Come Back To The Five & Dime, Tone-Loc, Tone-Loc!


I'll be the first to admit that, back in the day, I may have been a little quick to dismiss Lōc-ed After Dark, the 1989 debut album by Los Angeles, California's very own Tone-Lōc. After all, it just seemed as if he wasn't there at all one day and he was everywhere the next as his debut single "Wild Thing" rocketed to #2 on the pop charts.

As a rapper, Tone-Loc was, by no means, of the rapid-fire variety, but what he may have lacked in speed and enunciation, he more than made up for with a laid-back confidence, as if to say, "Yo, what's the rush, let's just hang back and chill a bit."

Let us not also forget that Lōc-ed After Dark is also notable, if not downright historic, for being the first album to feature the production skills of The Dust Brothers, who would go on to cut a little record by the name of Paul's Boutique with the Beastie Boys later that same year.



Never mind that that record almost killed the Beastie Boys' career at the time, but has since come to be respected far and wide as one of the most groundbreaking hip-hop records ever made. As if the Dust Brothers' year wasn't already eventful enough, they also produced two tracks on Young MC's debut album, Stone Cold Rhymin'.

What makes Lōc-ed After Dark such a rich musical trip is the fact that it strictly adheres to the same musical template that made Run-DMC's King Of Rock such a landmark effort by sampling from mostly rock-based sources like Van Halen's "Jamie's Cryin", Foreigner's "Hot Blooded", and BTO's "You Ain't Seen Nothing Yet", among others.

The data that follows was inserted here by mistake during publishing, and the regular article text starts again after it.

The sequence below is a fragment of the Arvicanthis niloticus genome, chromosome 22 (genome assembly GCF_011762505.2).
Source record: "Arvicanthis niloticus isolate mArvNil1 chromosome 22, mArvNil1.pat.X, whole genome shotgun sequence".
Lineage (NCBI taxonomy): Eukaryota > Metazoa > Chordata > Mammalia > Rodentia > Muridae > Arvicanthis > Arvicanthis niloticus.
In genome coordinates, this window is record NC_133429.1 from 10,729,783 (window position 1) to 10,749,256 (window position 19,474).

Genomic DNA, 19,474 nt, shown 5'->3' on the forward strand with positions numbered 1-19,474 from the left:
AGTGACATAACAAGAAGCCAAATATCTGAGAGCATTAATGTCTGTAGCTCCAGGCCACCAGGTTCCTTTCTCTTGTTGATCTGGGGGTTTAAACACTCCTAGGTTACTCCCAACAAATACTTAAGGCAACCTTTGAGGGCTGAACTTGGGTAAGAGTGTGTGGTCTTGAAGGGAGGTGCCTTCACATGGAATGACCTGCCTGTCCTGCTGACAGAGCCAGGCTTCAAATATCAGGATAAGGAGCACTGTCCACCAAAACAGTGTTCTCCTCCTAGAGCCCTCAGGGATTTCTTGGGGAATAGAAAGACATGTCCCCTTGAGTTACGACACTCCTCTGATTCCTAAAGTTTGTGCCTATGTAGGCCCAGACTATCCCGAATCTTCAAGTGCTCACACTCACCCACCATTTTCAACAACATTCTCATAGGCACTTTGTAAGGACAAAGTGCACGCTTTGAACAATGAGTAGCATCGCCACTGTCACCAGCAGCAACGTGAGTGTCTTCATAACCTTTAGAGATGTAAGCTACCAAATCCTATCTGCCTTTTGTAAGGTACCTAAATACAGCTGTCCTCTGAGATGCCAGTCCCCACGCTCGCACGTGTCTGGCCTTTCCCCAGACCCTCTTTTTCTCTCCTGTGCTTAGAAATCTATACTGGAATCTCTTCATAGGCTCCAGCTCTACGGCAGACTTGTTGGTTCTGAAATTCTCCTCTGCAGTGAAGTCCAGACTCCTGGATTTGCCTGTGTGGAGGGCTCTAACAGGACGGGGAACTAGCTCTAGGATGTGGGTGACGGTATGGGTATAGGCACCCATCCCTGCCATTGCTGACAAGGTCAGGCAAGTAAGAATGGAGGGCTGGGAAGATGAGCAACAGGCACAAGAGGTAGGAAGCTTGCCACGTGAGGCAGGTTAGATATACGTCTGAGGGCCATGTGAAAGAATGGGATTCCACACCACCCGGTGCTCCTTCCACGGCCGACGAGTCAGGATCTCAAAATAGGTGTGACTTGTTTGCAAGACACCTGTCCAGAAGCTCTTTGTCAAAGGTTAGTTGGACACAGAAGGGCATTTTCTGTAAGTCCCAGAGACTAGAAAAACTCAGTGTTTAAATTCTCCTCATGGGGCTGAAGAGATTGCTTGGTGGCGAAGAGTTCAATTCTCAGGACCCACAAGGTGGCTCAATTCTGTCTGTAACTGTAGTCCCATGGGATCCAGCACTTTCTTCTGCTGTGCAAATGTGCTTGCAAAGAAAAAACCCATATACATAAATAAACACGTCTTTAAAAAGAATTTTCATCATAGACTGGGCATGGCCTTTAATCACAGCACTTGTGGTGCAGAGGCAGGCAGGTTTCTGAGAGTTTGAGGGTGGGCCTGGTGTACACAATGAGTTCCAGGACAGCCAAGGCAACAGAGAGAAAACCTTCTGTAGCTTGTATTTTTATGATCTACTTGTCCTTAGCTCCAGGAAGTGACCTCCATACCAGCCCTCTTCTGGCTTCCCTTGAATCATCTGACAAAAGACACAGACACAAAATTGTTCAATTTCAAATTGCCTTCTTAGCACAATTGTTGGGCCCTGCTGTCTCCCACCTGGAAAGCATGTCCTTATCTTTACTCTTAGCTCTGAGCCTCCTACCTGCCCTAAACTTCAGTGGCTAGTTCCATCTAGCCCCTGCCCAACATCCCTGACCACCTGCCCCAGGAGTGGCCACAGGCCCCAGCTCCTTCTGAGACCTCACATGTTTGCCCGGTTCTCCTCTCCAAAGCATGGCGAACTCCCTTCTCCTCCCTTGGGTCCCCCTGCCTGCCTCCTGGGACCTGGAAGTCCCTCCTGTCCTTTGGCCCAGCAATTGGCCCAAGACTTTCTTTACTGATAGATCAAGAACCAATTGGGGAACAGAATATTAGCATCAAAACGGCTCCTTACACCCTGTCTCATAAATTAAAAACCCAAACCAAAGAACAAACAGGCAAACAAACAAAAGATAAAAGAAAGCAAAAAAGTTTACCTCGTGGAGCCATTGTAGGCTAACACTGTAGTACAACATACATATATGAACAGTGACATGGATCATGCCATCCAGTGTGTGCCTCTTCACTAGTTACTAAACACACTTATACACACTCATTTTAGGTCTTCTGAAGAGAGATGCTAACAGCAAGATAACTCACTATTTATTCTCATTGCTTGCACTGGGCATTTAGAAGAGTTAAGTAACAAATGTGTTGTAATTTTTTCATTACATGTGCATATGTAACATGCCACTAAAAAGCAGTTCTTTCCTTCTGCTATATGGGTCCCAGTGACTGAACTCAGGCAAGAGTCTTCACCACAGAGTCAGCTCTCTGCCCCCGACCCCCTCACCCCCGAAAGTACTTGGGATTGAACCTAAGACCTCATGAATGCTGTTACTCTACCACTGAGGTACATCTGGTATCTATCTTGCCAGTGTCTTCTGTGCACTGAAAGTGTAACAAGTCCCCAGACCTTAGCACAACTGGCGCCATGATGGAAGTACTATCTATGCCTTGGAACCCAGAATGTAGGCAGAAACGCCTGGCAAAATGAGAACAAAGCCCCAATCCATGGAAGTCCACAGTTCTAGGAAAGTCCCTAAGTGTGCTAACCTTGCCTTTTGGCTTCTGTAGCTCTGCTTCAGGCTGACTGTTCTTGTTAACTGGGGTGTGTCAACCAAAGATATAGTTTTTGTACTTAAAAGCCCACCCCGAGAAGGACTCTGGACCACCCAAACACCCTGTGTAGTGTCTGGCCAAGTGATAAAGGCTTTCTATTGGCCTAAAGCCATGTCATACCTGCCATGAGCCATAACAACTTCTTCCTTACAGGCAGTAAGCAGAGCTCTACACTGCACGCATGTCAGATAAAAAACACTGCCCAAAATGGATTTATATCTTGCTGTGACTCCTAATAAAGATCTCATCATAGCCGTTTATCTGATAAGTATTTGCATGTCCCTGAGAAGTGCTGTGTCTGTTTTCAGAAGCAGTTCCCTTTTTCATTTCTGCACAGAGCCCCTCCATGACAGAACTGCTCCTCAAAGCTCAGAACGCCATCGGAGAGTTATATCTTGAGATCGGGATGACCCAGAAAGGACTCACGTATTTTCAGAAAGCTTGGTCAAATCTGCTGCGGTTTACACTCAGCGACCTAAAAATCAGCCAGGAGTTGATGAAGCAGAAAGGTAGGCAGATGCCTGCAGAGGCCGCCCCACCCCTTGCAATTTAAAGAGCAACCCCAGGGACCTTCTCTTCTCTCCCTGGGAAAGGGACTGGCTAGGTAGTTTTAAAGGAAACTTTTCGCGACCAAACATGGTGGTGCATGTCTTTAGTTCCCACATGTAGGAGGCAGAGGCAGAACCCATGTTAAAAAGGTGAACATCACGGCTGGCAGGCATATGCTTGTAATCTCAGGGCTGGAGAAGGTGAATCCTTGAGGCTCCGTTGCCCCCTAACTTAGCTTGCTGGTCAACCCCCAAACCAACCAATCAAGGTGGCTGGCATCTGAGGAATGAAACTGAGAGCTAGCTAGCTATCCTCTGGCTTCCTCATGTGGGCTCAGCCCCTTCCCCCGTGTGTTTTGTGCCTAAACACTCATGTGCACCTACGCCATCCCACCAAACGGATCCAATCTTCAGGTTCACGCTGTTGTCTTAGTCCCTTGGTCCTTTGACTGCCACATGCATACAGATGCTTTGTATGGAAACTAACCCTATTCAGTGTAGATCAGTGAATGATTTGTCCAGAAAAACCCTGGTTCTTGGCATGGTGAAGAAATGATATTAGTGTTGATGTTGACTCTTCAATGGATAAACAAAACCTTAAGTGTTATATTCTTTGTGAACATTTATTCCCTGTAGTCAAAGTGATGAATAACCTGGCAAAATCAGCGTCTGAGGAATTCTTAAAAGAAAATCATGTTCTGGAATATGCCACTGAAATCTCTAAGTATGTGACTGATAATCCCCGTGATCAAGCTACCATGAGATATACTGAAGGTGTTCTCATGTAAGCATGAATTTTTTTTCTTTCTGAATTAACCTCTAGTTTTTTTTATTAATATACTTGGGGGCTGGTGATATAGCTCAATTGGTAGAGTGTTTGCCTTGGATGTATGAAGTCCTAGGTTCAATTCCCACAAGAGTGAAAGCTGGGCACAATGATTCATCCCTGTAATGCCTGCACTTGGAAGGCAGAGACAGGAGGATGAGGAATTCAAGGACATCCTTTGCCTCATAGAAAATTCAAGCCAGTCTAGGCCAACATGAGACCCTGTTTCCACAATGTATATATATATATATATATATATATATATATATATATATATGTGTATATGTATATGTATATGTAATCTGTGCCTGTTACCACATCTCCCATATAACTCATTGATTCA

Of course, just as responsible for his sudden rise to super-stardom was MTV's constant airplay of the "Wild Thing" video, which poked fun at Robert Palmer's "Addicted To Love" and was reportedly filmed for less than $500.

Second single "Funky Cold Medina" rose to #3 on the pop charts, ensuring that Lōc was no one-hit wonder, but that's where the gravy train ended.



While Lōc-ed After Dark had been a #1 hit, Lōc's massive fame would prove so fleeting that his follow up album two years later, Cool Hand Lōc, failed to even chart at all.

The rapper hasn't released any new music since, but will be seen this summer on the "I Love The 90's" tour with the likes of Salt N Pepa, Vanilla Ice, Coolio, Color Me Badd and others. Never mind that Lōc didn't actually have any hits in the '90s.




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